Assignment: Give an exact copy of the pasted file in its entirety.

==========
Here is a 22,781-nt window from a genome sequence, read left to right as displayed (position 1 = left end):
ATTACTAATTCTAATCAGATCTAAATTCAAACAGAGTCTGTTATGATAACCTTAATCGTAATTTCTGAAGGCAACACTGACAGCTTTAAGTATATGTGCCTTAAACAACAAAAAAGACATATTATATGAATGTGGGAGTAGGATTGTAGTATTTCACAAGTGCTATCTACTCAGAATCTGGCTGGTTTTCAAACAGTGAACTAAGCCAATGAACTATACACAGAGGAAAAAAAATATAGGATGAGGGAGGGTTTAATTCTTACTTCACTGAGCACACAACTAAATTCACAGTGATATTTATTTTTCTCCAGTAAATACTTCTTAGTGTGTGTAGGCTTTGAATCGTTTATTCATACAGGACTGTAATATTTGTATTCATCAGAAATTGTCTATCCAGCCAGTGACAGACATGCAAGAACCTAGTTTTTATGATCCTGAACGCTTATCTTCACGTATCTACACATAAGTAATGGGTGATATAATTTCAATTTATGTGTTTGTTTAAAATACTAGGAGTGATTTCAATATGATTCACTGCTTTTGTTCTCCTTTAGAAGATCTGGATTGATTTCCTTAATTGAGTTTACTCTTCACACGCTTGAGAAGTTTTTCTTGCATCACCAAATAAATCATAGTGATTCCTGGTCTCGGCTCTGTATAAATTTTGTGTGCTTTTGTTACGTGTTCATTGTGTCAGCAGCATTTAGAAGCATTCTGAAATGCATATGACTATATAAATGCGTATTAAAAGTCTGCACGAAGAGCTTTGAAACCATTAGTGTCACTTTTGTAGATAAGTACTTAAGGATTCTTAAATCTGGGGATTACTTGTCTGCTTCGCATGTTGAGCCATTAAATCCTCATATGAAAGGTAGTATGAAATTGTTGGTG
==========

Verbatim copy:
Here is a 22,781-nt window from a genome sequence, read left to right as displayed (position 1 = left end):
ATTACTAATTCTAATCAGATCTAAATTCAAACAGAGTCTGTTATGATAACCTTAATCGTAATTTCTGAAGGCAACACTGACAGCTTTAAGTATATGTGCCTTAAACAACAAAAAAGACATATTATATGAATGTGGGAGTAGGATTGTAGTATTTCACAAGTGCTATCTACTCAGAATCTGGCTGGTTTTCAAACAGTGAACTAAGCCAATGAACTATACACAGAGGAAAAAAAATATAGGATGAGGGAGGGTTTAATTCTTACTTCACTGAGCACACAACTAAATTCACAGTGATATTTATTTTTCTCCAGTAAATACTTCTTAGTGTGTGTAGGCTTTGAATCGTTTATTCATACAGGACTGTAATATTTGTATTCATCAGAAATTGTCTATCCAGCCAGTGACAGACATGCAAGAACCTAGTTTTTATGATCCTGAACGCTTATCTTCACGTATCTACACATAAGTAATGGGTGATATAATTTCAATTTATGTGTTTGTTTAAAATACTAGGAGTGATTTCAATATGATTCACTGCTTTTGTTCTCCTTTAGAAGATCTGGATTGATTTCCTTAATTGAGTTTACTCTTCACACGCTTGAGAAGTTTTTCTTGCATCACCAAATAAATCATAGTGATTCCTGGTCTCGGCTCTGTATAAATTTTGTGTGCTTTTGTTACGTGTTCATTGTGTCAGCAGCATTTAGAAGCATTCTGAAATGCATATGACTATATAAATGCGTATTAAAAGTCTGCACGAAGAGCTTTGAAACCATTAGTGTCACTTTTGTAGATAAGTACTTAAGGATTCTTAAATCTGGGGATTACTTGTCTGCTTCGCATGTTGAGCCATTAAATCCTCATATGAAAGGTAGTATGAAATTGTTGGTG